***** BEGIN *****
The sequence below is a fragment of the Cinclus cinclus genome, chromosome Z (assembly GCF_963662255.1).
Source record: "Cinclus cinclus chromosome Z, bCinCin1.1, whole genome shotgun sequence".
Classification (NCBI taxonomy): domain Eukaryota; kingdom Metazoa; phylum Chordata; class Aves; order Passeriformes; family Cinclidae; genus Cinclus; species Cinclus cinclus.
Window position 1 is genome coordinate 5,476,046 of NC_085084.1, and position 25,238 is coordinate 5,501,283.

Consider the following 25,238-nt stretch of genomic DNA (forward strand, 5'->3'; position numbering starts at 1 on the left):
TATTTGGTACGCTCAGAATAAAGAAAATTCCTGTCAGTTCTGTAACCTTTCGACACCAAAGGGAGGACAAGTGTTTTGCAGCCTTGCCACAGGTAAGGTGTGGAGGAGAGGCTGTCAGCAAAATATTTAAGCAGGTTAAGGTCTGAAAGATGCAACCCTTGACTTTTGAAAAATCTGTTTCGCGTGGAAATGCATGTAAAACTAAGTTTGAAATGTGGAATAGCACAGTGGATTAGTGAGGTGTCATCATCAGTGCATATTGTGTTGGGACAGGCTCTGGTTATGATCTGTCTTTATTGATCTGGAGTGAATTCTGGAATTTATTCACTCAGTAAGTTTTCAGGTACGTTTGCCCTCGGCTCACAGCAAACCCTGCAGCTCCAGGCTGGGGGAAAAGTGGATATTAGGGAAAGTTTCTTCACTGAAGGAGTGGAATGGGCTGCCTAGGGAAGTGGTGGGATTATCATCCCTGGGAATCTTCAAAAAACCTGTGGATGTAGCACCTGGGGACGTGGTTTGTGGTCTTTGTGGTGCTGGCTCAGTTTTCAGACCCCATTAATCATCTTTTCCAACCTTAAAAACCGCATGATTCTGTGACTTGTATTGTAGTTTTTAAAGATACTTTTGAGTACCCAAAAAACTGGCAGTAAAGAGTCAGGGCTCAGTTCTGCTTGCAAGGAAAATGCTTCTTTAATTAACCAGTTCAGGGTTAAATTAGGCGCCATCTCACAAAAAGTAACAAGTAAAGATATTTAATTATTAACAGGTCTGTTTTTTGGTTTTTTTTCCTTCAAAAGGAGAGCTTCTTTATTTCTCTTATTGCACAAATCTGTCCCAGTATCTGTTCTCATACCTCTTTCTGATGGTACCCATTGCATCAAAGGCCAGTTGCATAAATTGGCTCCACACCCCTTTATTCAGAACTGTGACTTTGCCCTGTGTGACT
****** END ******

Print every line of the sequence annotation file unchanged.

The sequence below is a fragment of the Cinclus cinclus genome, chromosome Z (assembly GCF_963662255.1).
Source record: "Cinclus cinclus chromosome Z, bCinCin1.1, whole genome shotgun sequence".
Classification (NCBI taxonomy): domain Eukaryota; kingdom Metazoa; phylum Chordata; class Aves; order Passeriformes; family Cinclidae; genus Cinclus; species Cinclus cinclus.
Window position 1 is genome coordinate 5,476,046 of NC_085084.1, and position 25,238 is coordinate 5,501,283.

Consider the following 25,238-nt stretch of genomic DNA (forward strand, 5'->3'; position numbering starts at 1 on the left):
TATTTGGTACGCTCAGAATAAAGAAAATTCCTGTCAGTTCTGTAACCTTTCGACACCAAAGGGAGGACAAGTGTTTTGCAGCCTTGCCACAGGTAAGGTGTGGAGGAGAGGCTGTCAGCAAAATATTTAAGCAGGTTAAGGTCTGAAAGATGCAACCCTTGACTTTTGAAAAATCTGTTTCGCGTGGAAATGCATGTAAAACTAAGTTTGAAATGTGGAATAGCACAGTGGATTAGTGAGGTGTCATCATCAGTGCATATTGTGTTGGGACAGGCTCTGGTTATGATCTGTCTTTATTGATCTGGAGTGAATTCTGGAATTTATTCACTCAGTAAGTTTTCAGGTACGTTTGCCCTCGGCTCACAGCAAACCCTGCAGCTCCAGGCTGGGGGAAAAGTGGATATTAGGGAAAGTTTCTTCACTGAAGGAGTGGAATGGGCTGCCTAGGGAAGTGGTGGGATTATCATCCCTGGGAATCTTCAAAAAACCTGTGGATGTAGCACCTGGGGACGTGGTTTGTGGTCTTTGTGGTGCTGGCTCAGTTTTCAGACCCCATTAATCATCTTTTCCAACCTTAAAAACCGCATGATTCTGTGACTTGTATTGTAGTTTTTAAAGATACTTTTGAGTACCCAAAAAACTGGCAGTAAAGAGTCAGGGCTCAGTTCTGCTTGCAAGGAAAATGCTTCTTTAATTAACCAGTTCAGGGTTAAATTAGGCGCCATCTCACAAAAAGTAACAAGTAAAGATATTTAATTATTAACAGGTCTGTTTTTTGGTTTTTTTTCCTTCAAAAGGAGAGCTTCTTTATTTCTCTTATTGCACAAATCTGTCCCAGTATCTGTTCTCATACCTCTTTCTGATGGTACCCATTGCATCAAAGGCCAGTTGCATAAATTGGCTCCACACCCCTTTATTCAGAACTGTGACTTTGCCCTGTGTGACT